Kamala Harris may have suspended her presidential campaign early last month, but so many elements of her candidacy have remained thriving, thanks in no small part to the Democrats who are still running for president.
No, that’s not to say those candidates have been shouting out Kamala on the campaign trail. It’s actually much more of the opposite as a handful of them have kept the California senator’s name out of their mouth while still benefitting from the rhetorical groundwork she laid in a little less than a year while she was working to become the first Black woman nominated by Democrats to be president.
Whether it’s been through proposed policy or just plain talking points — both of which were disparaged by some of her rivals — many of the candidates have been taking (some may call it stealing) ideas from Kamala’s campaign.
That was more than evident on Friday when Michael Bloomberg, the billionaire and former Republican, used a Black marching band to introduce himself at a campaign stop in Atlanta in an obvious effort to endear himself (pander?) to Black voters. It was a curious moment to be sure.
Folks may remember Kamala Harris pioneering the Black marching band approach when she rocked the stage alongside a group of young musicians back in November in what appeared to be a genuine interest in the culture.
It’s doubtful that Bloomberg’s choice of introductions was not at least partly influenced by Harris.
Not substantial enough of an example of the Kamala thievery happening in her absence? There’s more.
The campaign of Tom Steyer, another billionaire, literally stole important voter data from Kamala’s campaign. Now, months later, he’s reaping the benefits of the admitted thievery, shooting up all the way to second place in polling in South Carolina, where — just like in Georgia where Bloomberg was campaigning — the coveted Black vote is up for grabs.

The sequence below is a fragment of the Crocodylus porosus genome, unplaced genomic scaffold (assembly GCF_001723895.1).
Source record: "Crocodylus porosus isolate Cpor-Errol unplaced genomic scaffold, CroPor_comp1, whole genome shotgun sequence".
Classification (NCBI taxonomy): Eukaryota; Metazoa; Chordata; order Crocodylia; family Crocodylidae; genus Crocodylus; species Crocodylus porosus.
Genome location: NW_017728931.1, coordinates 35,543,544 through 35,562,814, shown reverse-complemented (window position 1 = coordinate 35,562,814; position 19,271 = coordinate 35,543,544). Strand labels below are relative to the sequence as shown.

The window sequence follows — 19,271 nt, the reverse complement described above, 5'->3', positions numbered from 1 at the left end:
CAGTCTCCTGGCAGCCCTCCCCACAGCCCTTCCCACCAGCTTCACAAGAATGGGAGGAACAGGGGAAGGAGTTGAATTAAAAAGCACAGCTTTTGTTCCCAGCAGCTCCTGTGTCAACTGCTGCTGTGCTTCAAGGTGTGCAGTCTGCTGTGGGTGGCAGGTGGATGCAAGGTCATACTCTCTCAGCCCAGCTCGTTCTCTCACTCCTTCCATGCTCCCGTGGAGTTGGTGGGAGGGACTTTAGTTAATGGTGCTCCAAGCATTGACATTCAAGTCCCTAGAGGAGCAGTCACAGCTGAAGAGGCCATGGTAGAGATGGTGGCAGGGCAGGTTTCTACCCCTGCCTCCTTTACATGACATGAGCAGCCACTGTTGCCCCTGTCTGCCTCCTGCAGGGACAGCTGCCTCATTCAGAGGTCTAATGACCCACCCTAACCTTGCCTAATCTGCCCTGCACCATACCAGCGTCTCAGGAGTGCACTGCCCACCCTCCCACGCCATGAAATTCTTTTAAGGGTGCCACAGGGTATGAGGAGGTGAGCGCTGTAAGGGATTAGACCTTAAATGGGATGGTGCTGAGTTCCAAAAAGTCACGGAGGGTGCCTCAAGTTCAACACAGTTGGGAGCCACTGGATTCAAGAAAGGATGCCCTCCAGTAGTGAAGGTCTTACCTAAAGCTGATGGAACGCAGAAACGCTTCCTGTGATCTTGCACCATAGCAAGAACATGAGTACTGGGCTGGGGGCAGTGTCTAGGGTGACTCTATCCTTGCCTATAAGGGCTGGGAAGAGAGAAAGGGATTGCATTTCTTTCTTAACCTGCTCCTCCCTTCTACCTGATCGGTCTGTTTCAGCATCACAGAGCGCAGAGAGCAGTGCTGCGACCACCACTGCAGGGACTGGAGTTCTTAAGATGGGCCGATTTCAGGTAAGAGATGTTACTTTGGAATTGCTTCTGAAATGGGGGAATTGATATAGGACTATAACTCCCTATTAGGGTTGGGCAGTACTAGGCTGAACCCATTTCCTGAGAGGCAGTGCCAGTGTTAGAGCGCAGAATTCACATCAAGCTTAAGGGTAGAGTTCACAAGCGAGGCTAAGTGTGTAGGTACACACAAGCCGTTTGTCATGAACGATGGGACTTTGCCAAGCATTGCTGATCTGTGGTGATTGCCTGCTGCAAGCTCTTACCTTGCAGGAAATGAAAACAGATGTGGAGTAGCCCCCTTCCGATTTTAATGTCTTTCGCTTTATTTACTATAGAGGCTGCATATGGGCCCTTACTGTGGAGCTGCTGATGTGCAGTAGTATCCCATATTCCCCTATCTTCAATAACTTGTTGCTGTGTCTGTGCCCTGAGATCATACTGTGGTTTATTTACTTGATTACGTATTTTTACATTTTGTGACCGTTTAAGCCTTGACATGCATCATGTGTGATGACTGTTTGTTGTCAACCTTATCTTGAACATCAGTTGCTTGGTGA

“I’m not a billionaire,” Harris literally said while announcing the end of her campaign on Dec. 3 before emphasizing how much “it’s become harder and harder to raise the money we need to compete.”
Still not convinced that Democrats running for president have been hovering over Kamala’s campaign like vultures?
How about when Elizabeth Warren dismissed Harris’ literal invitation on the debate stage to join her in demanding that Twitter “shut down” Donald Trump’s account because the president’s tweets were a “matter of safety”?
Warren could be seen laughing off that notion months before she reversed course to the tune of 180 degrees — after Harris had suspended her campaign, conveniently. It took Trump to threaten to destroy Iranian cultural sites for Warren to finally speak up about the president’s Twitter fingers when she introduced a resolution to condemn those tweets.
A lot of people on social media wanted to know why Warren had such a change of heart after Harris pointed out the very real consequences of Trump’s tweets back in October.
Had Warren and others stood with Kamala against Trump on Twitter, he may not have been able to taunt Iran and threaten [more] war crimes last week.
And speaking of Warren at debates, that wasn’t her only Kamala déjà vu moment on the debate stage. In the most recent debate — the first one without Harris — Warren seemed to borrow another page from the California senator’s campaign playbook when she cited the need to “prosecute the case against the President.”
Harris was excoriated for using such legal verbiage that many critics said harkened back to her prosecutorial past that she has been so heavily slammed for in the past year. Warren, however, got no backlash at all for co-opting yet another point that was initially championed by Harris before the president had been impeached.
But wait, that’s not all.
Joe Biden was getting in on the act, too. The former vice president and his campaign were “on the verge of picking up a key fundraiser who was Sen. Kamala Harris’ national finance chairman when she was running for the White House,” CNBC reported on Thursday.
While Biden having Jon Henes on his team was far less controversial and not really in the “stealing” spirit as the above examples, it’s hard to forget the contentious exchange on the topic of race between the former vice president and Harris during the second debate.
To see Biden welcoming a key cog of Kamala’s campaign into his own as other candidates also snatched up elements of the senator’s campaign lent further credence to the notion that Black women are the backbone of the Democratic Party.
But with all of these efforts being done in the greater context of pandering to Black voters for their support, the optics behind all of the above is even more damning.
With that said, perhaps all of this imitation is nothing more than flattery from Kamala’s fellow Democrats who could be eyeing her as a very real possible running mate should they win the nomination to face off against Trump in November. If not that, Harris could also become the next attorney general if the Democrats win the general election later this year.
But all of that speculation centers on events that are a far way off. In the meantime, with all this thievery, let’s see if Democrats keep that same Kamala energy and join Harris in also calling out Tulsi Gabbard?